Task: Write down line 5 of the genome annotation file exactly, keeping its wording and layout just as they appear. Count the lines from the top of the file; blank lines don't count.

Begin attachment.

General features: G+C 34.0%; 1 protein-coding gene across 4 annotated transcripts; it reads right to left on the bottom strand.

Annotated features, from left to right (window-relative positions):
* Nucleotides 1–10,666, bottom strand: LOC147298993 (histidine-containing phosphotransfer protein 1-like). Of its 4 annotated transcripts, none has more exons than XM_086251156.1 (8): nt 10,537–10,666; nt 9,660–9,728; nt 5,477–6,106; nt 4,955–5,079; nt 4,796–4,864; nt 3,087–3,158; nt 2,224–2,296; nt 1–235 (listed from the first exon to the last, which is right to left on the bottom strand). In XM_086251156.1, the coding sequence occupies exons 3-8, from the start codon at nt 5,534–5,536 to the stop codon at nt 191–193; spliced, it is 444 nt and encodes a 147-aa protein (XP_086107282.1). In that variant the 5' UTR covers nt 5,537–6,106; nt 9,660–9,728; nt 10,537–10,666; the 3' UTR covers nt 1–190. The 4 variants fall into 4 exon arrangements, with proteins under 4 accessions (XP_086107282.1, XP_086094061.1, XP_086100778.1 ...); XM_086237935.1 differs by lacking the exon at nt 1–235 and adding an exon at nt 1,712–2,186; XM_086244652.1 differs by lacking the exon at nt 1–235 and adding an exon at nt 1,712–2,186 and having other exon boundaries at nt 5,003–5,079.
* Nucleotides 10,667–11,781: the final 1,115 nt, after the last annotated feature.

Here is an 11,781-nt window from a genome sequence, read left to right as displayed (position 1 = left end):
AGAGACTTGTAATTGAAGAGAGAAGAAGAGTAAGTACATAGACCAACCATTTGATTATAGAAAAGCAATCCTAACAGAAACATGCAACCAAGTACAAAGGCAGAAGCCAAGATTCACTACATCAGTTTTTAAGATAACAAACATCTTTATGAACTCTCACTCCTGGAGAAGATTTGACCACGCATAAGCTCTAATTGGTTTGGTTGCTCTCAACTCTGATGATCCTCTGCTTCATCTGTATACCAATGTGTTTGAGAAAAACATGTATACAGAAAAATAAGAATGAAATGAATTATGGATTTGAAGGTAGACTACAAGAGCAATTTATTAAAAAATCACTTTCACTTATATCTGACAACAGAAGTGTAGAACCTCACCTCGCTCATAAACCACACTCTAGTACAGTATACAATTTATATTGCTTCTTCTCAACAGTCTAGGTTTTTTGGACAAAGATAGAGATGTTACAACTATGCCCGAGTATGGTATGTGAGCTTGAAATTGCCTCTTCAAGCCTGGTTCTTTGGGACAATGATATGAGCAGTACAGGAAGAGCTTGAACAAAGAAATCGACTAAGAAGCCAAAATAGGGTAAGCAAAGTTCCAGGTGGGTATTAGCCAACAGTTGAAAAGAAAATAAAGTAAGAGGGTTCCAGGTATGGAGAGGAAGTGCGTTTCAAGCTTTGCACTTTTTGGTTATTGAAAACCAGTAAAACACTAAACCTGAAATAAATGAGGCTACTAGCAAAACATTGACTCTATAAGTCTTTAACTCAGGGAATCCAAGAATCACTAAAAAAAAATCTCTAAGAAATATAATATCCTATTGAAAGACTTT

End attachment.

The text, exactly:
Here is an 11,781-nt window from a genome sequence, read left to right as displayed (position 1 = left end):